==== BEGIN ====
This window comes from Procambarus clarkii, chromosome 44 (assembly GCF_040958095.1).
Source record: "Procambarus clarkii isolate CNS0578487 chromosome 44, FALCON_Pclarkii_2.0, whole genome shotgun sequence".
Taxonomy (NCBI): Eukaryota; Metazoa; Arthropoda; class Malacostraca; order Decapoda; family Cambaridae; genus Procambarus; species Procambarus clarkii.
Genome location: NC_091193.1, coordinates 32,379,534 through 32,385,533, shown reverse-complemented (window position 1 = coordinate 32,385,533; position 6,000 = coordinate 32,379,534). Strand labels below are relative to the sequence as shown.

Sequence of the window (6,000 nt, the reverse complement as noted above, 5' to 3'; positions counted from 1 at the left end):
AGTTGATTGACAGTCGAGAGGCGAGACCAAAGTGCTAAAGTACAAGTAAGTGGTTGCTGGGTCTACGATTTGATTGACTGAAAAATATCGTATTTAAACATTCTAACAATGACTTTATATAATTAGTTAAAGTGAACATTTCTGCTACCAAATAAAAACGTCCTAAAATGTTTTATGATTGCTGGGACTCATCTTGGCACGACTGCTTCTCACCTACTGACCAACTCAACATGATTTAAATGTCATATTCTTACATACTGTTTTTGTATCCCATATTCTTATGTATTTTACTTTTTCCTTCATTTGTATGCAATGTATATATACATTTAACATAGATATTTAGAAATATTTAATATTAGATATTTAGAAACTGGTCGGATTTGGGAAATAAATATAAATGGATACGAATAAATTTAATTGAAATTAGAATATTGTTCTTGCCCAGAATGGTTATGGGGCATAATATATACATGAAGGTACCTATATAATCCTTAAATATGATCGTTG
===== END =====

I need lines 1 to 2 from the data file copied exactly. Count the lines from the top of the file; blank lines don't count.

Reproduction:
This window comes from Procambarus clarkii, chromosome 44 (assembly GCF_040958095.1).
Source record: "Procambarus clarkii isolate CNS0578487 chromosome 44, FALCON_Pclarkii_2.0, whole genome shotgun sequence".